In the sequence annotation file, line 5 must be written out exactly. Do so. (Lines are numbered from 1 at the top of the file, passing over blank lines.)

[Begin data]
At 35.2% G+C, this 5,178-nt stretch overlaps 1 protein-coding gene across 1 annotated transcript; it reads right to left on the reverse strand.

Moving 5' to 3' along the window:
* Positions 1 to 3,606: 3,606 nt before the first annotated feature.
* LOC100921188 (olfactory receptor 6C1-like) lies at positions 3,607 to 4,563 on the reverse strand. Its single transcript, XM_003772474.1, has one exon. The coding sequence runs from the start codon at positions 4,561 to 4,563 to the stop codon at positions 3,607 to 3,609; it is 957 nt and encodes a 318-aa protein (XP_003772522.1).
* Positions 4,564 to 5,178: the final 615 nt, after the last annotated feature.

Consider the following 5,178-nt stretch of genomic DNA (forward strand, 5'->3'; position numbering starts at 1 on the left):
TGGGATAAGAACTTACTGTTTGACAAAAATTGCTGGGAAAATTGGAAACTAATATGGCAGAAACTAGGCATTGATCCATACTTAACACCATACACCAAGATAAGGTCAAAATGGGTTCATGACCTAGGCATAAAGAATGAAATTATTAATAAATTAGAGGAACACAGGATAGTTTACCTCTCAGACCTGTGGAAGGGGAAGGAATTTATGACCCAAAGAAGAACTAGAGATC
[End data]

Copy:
* Positions 4,564 to 5,178: the final 615 nt, after the last annotated feature.